So, while dressing Bruce in new clothes or having him run into a digital pane of glass is entertaining, the value of simulations for businesses, education and the environment is enormous. A heightened focus on sustainability means there’s little room for error or waste when building something new. The modeling and simulation tools that Robertsson uses and showcases are uniquely positioned to help anyone building something map out their project with an eye toward sustainability.
As Robertsson explains, within these tools there are sustainability programs that can show the impact a choice might have. With that knowledge, a user can make better decisions around the material and the manufacturing process, altering the environmental impact before getting started.
To put it simply, simulations can show you what will happen, or what a product will look like, without having to actually go out, acquire resources, spend money and time on transporting it, and potentially lose it all if something goes wrong—a value that Robertsson hopes shines through the work he shares.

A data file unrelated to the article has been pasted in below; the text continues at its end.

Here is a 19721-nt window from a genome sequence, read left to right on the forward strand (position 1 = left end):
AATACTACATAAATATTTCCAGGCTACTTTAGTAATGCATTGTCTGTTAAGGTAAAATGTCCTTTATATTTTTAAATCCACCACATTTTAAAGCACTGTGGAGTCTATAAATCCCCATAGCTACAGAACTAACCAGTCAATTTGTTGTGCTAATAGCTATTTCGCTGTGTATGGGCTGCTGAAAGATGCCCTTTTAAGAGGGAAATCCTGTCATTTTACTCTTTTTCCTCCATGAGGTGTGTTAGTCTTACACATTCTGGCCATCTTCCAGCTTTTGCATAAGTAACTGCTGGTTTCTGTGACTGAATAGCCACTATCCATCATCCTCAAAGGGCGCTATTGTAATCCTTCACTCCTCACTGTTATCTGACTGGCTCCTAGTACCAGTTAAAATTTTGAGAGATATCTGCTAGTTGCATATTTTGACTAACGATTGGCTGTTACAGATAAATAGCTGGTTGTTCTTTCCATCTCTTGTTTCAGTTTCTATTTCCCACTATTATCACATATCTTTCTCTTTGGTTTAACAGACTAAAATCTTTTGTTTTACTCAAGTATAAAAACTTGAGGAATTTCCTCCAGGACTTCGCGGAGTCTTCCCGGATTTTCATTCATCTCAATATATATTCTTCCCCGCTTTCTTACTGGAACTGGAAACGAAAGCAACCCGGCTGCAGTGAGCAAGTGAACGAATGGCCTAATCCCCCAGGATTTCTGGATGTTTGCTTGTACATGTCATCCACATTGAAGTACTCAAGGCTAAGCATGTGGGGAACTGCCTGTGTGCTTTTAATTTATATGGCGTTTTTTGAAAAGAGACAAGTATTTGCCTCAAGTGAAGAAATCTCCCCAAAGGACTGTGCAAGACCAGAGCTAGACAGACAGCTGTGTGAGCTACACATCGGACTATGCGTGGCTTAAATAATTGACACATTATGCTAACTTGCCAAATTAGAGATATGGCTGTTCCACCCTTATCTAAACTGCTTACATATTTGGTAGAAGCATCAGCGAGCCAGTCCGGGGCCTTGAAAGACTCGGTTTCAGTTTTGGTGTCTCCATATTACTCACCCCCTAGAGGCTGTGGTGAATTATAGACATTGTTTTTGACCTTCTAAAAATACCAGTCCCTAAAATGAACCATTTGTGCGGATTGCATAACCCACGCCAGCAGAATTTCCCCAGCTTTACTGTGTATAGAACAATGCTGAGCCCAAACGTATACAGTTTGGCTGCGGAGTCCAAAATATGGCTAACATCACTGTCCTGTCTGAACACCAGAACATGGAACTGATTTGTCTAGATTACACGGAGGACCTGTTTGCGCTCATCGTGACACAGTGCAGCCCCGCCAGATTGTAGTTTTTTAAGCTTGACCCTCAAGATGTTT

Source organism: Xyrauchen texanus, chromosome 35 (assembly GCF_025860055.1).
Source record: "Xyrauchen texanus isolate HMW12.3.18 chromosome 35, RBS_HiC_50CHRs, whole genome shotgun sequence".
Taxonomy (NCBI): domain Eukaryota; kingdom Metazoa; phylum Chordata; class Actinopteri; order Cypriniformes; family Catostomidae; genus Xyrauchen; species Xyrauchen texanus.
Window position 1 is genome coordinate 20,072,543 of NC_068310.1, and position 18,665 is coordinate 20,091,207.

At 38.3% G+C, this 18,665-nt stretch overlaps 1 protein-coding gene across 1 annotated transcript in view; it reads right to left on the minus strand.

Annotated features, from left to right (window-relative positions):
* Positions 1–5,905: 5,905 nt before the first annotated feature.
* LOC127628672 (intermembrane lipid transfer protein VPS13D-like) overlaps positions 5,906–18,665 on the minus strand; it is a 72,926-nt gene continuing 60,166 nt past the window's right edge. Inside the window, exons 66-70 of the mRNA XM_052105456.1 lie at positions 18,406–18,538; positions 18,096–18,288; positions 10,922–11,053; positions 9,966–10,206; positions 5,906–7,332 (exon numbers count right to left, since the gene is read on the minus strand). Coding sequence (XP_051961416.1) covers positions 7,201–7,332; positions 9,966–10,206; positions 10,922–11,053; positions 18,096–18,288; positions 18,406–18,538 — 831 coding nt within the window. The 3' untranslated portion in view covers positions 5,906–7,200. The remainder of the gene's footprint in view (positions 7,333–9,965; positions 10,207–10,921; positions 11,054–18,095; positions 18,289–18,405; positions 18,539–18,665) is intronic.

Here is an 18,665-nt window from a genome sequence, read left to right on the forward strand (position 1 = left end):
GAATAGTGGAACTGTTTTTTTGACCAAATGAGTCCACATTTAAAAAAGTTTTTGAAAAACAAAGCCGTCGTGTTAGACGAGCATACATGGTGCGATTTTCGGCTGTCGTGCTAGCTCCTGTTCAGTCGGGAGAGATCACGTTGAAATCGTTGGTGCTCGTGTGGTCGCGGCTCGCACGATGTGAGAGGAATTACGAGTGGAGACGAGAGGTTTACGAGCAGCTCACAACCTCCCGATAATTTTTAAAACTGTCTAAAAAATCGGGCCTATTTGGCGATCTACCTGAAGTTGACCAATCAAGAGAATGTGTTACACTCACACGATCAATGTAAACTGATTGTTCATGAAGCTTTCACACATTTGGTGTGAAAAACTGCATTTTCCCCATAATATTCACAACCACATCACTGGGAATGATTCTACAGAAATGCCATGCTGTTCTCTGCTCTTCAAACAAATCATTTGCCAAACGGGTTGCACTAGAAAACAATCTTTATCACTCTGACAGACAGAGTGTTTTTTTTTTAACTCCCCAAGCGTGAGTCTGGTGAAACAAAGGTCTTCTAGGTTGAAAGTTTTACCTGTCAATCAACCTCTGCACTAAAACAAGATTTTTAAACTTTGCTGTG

As Robertsson points out, modeling and simulations give you an invaluable opportunity to test an idea, without having to spend on materials and manpower—leading to more informed decisions.
“I often like to break it down as the value for engineers, and that is to help them make decisions,” said Robertsson. “Should I do this, or should I do that? You have a gut feeling and this is to support your decisions.”
It’s all about consequence-free testing. Test it out in a simulated format and see how it holds up without wasting the time, materials, and manpower needed to actually build it.
Simulating a better future
As far as Robertsson is concerned, simulations have limitless potential to help solve some of the world’s toughest challenges in the future. “You save money because you use less material, and the correct material, to solve that task and save resources from the planets,” he said.
So, what’s the next step for the budding simulations influencer and his creations? At the end of the day, when Robertsson thinks about his own path forward, he simply hopes to keep improving his skills, tackling new areas, while also encouraging his clients and followers to pick up the craft themselves.
Oh, and as for Bruce? Well, he has plenty to look forward to as well. When asked, Robertsson said he has big plans for his trusted crash test dummy sidekick, too, from the addition of a companion to a skydiving simulation, the possibilities are endless.
Robertsson isn’t the only one making a splash in his field. Check out some of the other Humans Driving Progress.